Theresa May faces and wins yet another vote of no confidence after the historical loss in Parliament on her Brexit deal, this got me thinking, what is the deal with Brexit? On the 23 June 2016, the UK held a Referendum to decide whether to leave or stay in the EU. The results were quite close with the majority winning with 51.9% voting to leave and 48.1% voting to Remain.
If you’re an avid social media user, I’m sure you’ve seen or at least heard of the Surviving R Kelly docuseries that recently came out. For those of you who don’t know, this docuseries is a series in which “survivors and people from R Kelly’s inner circle come forward with new allegations about his sexual, mental and physical abuse.”
I have always loved learning about history. It was one of my favourite subjects in school, if not the favourite. There is a way that the past shapes the present and future that I truly find fascinating. I cannot help but wonder when we look back to the 21st century what would that history look like; especially in the last 10 years? What would this era be called? What legacy would it have, what kind of impact will be impressed upon these years? When I look at social media, speak to my friends, family, colleagues and even strangers (yes I am that person, what goes on in people’s heads truly fascinate me) a narrative of self-love, self-awareness seems to have taken root and like bamboo, it’s shooting up very fast as time goes on. Why is there this sudden movement of self-love and self-acceptance?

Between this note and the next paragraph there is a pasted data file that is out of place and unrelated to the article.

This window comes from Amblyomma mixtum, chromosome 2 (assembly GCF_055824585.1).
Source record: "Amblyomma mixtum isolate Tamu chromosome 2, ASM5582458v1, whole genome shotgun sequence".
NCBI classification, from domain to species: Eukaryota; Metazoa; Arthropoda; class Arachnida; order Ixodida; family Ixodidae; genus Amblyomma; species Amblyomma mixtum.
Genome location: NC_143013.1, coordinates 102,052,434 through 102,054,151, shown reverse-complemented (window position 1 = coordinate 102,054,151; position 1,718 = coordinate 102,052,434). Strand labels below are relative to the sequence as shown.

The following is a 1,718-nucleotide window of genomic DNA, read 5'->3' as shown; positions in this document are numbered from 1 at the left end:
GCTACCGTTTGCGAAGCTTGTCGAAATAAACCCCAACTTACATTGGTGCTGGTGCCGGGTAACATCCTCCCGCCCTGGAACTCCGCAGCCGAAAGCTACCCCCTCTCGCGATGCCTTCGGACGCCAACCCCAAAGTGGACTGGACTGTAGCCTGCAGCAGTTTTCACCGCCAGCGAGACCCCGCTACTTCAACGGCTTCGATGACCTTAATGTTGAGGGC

There are times I sit down to write one of these weekly blog posts and I struggle because I don’t feel qualified enough to discuss the subject matter. This is one of those weeks so bear with me as I gather my thoughts. White privilege is a term I’ve heard thrown about on a frequent basis as we become an evermore “woke” generation. The Cambridge English dictionary describes it as “the fact of people with white skin having advantages in society that other people do not have:” These advantages include things such as mainstream shops mostly catering their products to white people (predominately beauty products such as foundations and hair products), police brutality (black people were 8 times more likely to be stopped and searched than white people in 2016/17) and even media representation.
On 1st July 2018, The Problem with Black Men (the first #Issamovement blog post) officially went live. By the end of the day, it had reached over 100 unique visitors and to say I was excited would be just a slight understatement. #Issamovement is an idea that came about this year and quickly transitioned from idea to conception after discussing it with my sister and two friends (Jane and Lola- who are part of the team). As exciting as it has been, 5 months in and the initial euphoria of starting a new movement has waned slightly. And being as the year is more or less at an end, now would be the perfect time for some self-reflection.
In part 1 of ‘racism in the workplace is alive and kicking’ , Paula went into detail about a racist incident at work. I was going to call this an ‘unfortunate incident’, but will refer to it as a racist incident, because that’s what it was in my opinion – I said what I said.